Recycling: The great get out

Recyclability is feeding consumption

by Michael Smith (Veshengro)

The very fact that so many products can, now, be recycled is, paradoxically, feeding consumption.

Buying recyclable and recycled has become the “in thing” and is giving people a false sense of making a sustainable choice.

The truth, however, is that tossing a recyclable product out when replacing it with a new one is almost as unsustainable as the way it was before.

Now products may be recyclable, that is to say they can be broken up into their components and then the bits recycled, but they have a factored in obsolescence still of three years or less.

That factored in obsolescence, in itself, is causing our problems and recyclability is changing not one iota here.

Recyclability is, in fact, now fueling consumption as people think that it does not mater if they toss their laptop, smartphone, or what-have-you, out after less than a year because they want to upgrade. “What's the problem”, they say. “It can be recycled”.

This is not sustainable for for every new item more resources and energy must be used and expended and still more energy to recycle the old ones. Are we actually so stupid? I am afraid to say it would appear so.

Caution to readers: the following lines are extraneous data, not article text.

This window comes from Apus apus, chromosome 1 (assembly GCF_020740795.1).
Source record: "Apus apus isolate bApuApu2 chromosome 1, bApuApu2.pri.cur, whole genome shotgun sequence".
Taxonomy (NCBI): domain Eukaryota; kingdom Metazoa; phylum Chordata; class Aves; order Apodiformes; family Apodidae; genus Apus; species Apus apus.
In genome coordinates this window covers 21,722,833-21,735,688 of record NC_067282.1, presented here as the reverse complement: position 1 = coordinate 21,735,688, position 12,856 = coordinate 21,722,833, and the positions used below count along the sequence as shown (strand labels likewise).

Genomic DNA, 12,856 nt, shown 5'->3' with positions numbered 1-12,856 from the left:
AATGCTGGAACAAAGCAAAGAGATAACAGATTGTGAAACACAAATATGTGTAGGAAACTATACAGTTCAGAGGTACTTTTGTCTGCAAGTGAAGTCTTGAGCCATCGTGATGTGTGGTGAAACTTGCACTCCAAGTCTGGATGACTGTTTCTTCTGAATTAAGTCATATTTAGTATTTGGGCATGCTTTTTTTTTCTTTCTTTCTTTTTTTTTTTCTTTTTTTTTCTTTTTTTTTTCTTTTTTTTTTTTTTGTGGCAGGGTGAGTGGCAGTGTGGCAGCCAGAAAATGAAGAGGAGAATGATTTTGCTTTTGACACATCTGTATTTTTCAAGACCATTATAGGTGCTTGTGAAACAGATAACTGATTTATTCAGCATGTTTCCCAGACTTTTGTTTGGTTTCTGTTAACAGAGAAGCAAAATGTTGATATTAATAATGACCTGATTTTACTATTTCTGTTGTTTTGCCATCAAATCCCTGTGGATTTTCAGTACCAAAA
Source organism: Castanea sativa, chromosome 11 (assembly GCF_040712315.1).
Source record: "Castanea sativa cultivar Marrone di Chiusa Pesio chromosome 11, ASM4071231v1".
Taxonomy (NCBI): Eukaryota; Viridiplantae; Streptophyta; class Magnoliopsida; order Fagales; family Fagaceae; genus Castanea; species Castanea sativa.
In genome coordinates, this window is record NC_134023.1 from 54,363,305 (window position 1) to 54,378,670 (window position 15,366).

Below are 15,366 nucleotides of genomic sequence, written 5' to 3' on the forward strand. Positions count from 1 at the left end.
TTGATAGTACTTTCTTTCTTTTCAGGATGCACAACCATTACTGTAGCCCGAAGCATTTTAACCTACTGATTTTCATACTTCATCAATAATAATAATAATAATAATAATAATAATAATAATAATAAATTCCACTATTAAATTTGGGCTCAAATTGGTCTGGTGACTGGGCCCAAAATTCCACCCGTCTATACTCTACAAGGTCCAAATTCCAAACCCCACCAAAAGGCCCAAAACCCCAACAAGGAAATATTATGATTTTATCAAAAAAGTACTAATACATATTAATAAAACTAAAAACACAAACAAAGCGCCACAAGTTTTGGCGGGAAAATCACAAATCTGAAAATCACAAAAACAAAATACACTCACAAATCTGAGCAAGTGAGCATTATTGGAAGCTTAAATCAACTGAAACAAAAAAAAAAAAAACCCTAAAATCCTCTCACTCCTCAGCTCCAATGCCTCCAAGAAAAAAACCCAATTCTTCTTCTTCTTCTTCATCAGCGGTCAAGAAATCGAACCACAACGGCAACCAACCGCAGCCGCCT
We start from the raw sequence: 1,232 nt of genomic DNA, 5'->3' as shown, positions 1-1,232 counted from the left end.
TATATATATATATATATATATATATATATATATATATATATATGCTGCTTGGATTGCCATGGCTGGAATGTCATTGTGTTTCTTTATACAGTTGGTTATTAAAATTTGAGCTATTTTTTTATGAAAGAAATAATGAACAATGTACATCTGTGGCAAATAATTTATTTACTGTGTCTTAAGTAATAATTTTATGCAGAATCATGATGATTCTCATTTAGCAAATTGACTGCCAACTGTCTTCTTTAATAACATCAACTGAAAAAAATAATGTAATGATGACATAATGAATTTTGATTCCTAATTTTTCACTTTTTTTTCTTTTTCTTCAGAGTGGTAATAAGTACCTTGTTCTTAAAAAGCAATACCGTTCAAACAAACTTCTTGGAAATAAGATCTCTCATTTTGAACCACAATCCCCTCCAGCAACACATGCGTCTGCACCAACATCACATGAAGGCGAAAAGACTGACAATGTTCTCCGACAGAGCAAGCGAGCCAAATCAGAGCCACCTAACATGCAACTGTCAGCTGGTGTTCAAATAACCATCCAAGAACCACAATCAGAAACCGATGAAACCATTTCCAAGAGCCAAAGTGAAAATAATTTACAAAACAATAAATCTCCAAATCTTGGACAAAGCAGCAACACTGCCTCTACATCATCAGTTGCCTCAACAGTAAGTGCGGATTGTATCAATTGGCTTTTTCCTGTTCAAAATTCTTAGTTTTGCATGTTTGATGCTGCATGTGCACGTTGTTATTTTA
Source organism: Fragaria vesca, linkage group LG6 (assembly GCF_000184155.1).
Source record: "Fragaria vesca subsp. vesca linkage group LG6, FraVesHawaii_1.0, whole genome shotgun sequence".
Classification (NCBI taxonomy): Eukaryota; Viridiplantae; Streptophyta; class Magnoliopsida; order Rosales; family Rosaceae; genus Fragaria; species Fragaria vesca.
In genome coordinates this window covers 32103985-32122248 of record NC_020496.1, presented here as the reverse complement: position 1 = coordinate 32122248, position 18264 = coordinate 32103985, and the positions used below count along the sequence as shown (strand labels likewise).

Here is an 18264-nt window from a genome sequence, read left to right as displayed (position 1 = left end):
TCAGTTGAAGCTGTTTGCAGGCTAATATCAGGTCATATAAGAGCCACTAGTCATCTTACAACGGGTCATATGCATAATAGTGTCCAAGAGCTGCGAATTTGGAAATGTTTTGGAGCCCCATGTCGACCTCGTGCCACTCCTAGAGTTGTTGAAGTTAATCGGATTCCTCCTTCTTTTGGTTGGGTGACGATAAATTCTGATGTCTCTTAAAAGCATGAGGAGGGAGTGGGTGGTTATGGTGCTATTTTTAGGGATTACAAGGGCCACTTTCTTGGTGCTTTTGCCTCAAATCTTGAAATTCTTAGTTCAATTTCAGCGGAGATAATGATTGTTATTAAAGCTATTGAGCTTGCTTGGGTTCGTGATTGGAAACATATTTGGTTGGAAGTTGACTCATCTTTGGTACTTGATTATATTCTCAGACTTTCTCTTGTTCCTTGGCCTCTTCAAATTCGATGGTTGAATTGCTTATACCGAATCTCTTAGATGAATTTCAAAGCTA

We must return to the ways of old when products were made to last and then, if they did “break”, could be repaired by more or less simple means.

If we look at products such as, say radios, and such, which were made in the GDR (so-called Communist East Germany) before the Wall “fell”, or the Soviet Union, and which still work today then we must conclude that there was something that seems to have worked in the planned economy. Things were designed and made to last.

Our so-called free market economy nowadays is designed only to benefit and profit the producers and not the user and definitely not the Planet.

Recyclability, as can be seen, is not going to cut it in the sustainability scale; only a return to goods that are made to last and that are repairable will do that.

© 2013